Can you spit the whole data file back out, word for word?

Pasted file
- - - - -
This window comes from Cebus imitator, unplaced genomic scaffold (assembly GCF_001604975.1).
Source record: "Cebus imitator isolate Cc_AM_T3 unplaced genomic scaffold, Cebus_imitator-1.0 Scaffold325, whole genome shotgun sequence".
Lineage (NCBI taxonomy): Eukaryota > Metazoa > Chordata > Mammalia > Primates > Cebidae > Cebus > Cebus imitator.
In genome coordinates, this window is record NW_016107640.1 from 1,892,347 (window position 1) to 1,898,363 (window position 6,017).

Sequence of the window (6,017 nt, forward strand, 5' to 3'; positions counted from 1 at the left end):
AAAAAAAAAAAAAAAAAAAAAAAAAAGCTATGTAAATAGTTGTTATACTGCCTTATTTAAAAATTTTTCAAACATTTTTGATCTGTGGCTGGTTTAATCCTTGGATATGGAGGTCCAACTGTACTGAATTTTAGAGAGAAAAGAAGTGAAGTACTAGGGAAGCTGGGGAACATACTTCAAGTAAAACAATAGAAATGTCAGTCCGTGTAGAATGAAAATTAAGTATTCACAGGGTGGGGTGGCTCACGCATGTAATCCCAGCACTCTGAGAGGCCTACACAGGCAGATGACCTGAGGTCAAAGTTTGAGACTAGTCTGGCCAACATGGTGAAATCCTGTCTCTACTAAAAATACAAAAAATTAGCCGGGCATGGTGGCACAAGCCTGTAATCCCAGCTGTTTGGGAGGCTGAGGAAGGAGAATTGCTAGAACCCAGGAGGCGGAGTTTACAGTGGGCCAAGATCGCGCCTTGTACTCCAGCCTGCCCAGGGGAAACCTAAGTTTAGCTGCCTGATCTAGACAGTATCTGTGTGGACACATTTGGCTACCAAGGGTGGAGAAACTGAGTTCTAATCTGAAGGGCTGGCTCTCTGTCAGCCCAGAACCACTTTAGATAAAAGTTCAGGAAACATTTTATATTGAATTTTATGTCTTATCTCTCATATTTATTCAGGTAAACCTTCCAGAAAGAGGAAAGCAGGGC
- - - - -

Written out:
This window comes from Cebus imitator, unplaced genomic scaffold (assembly GCF_001604975.1).
Source record: "Cebus imitator isolate Cc_AM_T3 unplaced genomic scaffold, Cebus_imitator-1.0 Scaffold325, whole genome shotgun sequence".
Lineage (NCBI taxonomy): Eukaryota > Metazoa > Chordata > Mammalia > Primates > Cebidae > Cebus > Cebus imitator.
In genome coordinates, this window is record NW_016107640.1 from 1,892,347 (window position 1) to 1,898,363 (window position 6,017).

Sequence of the window (6,017 nt, forward strand, 5' to 3'; positions counted from 1 at the left end):
AAAAAAAAAAAAAAAAAAAAAAAAAAGCTATGTAAATAGTTGTTATACTGCCTTATTTAAAAATTTTTCAAACATTTTTGATCTGTGGCTGGTTTAATCCTTGGATATGGAGGTCCAACTGTACTGAATTTTAGAGAGAAAAGAAGTGAAGTACTAGGGAAGCTGGGGAACATACTTCAAGTAAAACAATAGAAATGTCAGTCCGTGTAGAATGAAAATTAAGTATTCACAGGGTGGGGTGGCTCACGCATGTAATCCCAGCACTCTGAGAGGCCTACACAGGCAGATGACCTGAGGTCAAAGTTTGAGACTAGTCTGGCCAACATGGTGAAATCCTGTCTCTACTAAAAATACAAAAAATTAGCCGGGCATGGTGGCACAAGCCTGTAATCCCAGCTGTTTGGGAGGCTGAGGAAGGAGAATTGCTAGAACCCAGGAGGCGGAGTTTACAGTGGGCCAAGATCGCGCCTTGTACTCCAGCCTGCCCAGGGGAAACCTAAGTTTAGCTGCCTGATCTAGACAGTATCTGTGTGGACACATTTGGCTACCAAGGGTGGAGAAACTGAGTTCTAATCTGAAGGGCTGGCTCTCTGTCAGCCCAGAACCACTTTAGATAAAAGTTCAGGAAACATTTTATATTGAATTTTATGTCTTATCTCTCATATTTATTCAGGTAAACCTTCCAGAAAGAGGAAAGCAGGGC